Meet our Striped Bass called Hi-Mar
Date: July 1st, 2004
Notes: Caught by Dick Thomas on D. Messeschmids Fish Hawk.
Adopted by: Hi-Mar Striper Club – “Individuals who want to make a difference in preserving our precious fishery for generations to come.”
The Hi-Mar Striper Club will be participating in a scientific experiment working with the scientists from Rutgers University Marine Field Station to help better understand the coastal migration of striped bass. A map of the study area is shown below.
The Hi-Mar Striper Club has adopted a striped bass and has funded for an acoustic transmitter to be implanted in the striper. The acoustic tag allows scientist to track a fish’s movements in great detail. The Rutgers scientist have moored radio buoys throughout the Great Bay Region which will pick up the acoustic signal of a tagged bass as it swims within range and then sends data about the fish’s location back to a base station via radio waves. To see Hi-Mar’s tracking info to date, click here.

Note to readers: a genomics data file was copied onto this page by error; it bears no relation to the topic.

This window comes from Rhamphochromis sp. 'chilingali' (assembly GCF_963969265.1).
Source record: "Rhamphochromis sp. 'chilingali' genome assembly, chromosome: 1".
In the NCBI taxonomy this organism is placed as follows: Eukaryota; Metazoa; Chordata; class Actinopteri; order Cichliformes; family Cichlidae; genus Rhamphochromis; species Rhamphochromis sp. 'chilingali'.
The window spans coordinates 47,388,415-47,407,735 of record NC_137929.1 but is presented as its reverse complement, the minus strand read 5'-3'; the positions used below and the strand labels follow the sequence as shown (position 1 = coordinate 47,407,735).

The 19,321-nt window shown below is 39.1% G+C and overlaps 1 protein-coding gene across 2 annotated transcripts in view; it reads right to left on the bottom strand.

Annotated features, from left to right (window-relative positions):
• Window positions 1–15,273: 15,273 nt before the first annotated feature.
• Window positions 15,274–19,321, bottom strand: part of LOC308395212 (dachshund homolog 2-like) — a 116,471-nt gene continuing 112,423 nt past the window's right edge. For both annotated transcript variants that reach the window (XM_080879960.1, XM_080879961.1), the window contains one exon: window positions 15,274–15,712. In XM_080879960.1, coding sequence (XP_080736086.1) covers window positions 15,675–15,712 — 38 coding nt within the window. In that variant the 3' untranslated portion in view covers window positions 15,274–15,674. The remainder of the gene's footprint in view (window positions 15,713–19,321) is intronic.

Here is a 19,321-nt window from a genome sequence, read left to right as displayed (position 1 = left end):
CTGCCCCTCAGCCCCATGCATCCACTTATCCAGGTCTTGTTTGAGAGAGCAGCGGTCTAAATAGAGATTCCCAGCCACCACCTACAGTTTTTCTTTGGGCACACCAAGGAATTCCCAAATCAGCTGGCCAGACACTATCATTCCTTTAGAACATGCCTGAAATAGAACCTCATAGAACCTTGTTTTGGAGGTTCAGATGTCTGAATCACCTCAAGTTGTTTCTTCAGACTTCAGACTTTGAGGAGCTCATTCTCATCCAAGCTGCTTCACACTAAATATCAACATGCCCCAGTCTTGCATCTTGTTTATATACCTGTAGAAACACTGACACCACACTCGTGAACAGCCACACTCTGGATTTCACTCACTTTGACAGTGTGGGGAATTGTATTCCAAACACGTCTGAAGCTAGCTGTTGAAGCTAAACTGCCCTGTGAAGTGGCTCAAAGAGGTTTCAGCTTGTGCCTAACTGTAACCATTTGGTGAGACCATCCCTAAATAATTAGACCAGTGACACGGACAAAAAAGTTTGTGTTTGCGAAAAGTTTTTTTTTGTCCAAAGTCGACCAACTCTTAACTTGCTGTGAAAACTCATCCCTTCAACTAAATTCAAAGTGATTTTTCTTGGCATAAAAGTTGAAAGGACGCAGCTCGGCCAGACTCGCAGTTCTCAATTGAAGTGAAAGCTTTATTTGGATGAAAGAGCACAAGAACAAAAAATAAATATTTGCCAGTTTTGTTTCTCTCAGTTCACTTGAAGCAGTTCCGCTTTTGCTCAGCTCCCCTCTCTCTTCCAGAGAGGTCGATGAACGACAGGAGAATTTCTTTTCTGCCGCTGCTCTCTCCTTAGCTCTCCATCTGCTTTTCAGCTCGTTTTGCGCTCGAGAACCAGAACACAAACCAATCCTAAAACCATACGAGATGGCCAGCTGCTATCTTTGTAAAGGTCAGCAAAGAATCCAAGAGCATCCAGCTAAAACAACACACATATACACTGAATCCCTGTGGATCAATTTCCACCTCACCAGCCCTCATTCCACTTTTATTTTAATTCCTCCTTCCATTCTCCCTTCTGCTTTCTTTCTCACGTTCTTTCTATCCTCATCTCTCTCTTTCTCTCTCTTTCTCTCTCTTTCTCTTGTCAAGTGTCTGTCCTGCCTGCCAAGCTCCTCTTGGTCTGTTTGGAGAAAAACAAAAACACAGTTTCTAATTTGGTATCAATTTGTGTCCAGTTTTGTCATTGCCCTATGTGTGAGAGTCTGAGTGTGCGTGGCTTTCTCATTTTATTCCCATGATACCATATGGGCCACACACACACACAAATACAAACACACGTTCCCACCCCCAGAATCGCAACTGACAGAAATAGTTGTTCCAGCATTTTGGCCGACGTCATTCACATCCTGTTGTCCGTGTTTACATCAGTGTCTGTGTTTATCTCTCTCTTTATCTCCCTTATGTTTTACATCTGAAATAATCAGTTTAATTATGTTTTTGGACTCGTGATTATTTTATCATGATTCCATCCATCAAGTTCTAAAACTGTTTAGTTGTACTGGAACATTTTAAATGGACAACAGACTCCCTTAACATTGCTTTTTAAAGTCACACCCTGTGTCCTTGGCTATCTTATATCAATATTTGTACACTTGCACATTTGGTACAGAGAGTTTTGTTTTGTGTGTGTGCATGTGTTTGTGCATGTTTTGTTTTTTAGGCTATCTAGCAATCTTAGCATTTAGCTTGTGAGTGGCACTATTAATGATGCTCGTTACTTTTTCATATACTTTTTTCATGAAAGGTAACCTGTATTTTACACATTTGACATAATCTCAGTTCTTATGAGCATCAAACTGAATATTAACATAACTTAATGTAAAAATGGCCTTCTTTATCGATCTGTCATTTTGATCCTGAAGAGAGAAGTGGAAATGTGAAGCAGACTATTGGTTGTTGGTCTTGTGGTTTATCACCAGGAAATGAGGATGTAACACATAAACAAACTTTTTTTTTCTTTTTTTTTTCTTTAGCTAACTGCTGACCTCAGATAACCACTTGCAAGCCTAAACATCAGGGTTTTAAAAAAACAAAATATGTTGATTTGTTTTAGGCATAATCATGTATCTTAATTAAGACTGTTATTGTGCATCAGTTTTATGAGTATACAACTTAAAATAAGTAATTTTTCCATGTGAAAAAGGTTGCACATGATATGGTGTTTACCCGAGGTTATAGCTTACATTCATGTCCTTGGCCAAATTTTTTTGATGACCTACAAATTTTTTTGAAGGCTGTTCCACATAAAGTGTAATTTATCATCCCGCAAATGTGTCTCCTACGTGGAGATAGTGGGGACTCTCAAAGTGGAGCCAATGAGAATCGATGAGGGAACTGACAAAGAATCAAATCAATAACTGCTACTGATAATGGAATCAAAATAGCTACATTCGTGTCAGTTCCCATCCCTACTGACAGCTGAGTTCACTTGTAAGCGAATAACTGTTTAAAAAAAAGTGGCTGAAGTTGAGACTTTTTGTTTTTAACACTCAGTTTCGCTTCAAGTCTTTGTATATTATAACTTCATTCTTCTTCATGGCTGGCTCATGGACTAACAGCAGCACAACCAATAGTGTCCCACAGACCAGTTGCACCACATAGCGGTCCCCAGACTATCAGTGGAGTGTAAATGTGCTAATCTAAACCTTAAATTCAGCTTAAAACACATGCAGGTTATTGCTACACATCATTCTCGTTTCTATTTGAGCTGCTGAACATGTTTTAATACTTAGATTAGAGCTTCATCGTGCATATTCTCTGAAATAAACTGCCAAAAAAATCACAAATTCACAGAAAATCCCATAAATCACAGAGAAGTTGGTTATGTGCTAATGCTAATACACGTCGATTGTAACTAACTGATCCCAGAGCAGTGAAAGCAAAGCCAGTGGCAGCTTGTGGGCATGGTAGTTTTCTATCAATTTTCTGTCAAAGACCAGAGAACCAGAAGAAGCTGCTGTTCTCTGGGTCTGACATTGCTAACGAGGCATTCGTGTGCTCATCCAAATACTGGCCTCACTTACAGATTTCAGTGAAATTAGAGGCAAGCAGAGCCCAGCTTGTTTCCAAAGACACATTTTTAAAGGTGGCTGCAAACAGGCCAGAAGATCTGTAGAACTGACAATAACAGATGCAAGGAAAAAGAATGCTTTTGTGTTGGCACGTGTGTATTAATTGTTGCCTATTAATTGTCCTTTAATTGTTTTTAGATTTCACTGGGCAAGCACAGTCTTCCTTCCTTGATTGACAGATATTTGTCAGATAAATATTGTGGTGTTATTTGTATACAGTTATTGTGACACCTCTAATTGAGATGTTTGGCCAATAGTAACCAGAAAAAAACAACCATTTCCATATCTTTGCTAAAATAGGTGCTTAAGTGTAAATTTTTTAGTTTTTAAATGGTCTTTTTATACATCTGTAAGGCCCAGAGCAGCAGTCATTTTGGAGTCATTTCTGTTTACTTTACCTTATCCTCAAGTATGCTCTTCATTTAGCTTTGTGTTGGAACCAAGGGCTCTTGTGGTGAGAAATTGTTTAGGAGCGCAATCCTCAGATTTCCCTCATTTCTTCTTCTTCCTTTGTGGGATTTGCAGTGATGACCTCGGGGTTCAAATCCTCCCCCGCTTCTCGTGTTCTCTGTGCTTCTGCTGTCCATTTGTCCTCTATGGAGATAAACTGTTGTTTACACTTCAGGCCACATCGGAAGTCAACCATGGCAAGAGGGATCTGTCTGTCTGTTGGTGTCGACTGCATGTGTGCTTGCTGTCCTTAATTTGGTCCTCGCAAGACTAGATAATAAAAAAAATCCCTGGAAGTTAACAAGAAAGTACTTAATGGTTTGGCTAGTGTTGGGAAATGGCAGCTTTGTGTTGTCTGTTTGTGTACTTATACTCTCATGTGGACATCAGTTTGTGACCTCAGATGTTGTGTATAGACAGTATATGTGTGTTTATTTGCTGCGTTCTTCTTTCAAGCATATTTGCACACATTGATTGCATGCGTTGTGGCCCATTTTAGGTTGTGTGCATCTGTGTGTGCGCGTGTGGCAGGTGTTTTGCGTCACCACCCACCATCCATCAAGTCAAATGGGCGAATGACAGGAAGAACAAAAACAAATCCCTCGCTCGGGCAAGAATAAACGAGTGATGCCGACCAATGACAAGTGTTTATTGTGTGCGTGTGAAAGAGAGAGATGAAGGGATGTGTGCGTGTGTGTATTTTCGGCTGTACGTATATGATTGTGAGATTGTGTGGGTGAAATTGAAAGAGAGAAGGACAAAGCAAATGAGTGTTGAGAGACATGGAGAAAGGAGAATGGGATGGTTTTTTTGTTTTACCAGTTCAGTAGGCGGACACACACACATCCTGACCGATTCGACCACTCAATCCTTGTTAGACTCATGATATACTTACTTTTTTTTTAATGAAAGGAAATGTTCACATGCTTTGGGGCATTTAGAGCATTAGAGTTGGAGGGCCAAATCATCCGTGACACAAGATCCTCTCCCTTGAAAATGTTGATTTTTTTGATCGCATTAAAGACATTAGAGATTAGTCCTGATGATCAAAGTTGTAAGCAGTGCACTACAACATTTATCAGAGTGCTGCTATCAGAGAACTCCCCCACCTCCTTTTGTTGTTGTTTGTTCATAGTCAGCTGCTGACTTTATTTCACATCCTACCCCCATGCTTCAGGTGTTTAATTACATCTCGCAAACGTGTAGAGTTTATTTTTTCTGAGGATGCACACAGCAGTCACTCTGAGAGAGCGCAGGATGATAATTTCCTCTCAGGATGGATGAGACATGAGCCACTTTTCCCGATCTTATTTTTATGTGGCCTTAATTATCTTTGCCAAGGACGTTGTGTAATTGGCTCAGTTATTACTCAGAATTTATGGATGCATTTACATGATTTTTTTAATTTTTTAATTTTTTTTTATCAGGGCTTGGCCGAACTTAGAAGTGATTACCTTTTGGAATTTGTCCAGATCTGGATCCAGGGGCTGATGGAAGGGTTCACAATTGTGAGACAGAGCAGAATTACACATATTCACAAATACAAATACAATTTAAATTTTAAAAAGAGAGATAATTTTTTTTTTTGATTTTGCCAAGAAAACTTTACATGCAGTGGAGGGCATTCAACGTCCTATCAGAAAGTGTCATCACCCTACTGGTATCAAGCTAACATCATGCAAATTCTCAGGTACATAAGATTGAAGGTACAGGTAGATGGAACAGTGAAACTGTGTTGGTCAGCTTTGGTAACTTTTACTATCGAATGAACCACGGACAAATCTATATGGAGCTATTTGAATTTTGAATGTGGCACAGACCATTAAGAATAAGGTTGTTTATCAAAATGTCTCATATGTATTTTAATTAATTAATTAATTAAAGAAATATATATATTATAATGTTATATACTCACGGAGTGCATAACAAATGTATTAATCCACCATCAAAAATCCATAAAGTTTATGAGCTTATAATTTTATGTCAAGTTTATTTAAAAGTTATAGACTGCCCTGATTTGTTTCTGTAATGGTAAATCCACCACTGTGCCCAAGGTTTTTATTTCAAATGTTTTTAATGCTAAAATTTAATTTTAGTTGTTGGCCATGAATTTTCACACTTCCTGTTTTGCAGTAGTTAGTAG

Being able to track a stripers movements we will better be able to understand how far and to where to stripers regularly travel. Where are the spawning estuaries and do bass always return to the same estuaries? In addition to spawning behaviors of bass we will be able to understand if different groups of striped bass are indigenous to an area or if they are migratory fish. This type of experiment is essential to understanding stripers migratory routes, habitat, and estuary grounds. We will be able to protect these lands from commercial fishing if we prove migratory routes or spawning grounds.
For more information on our scientific experiment with Rutgers University visit: www.stripertracker.org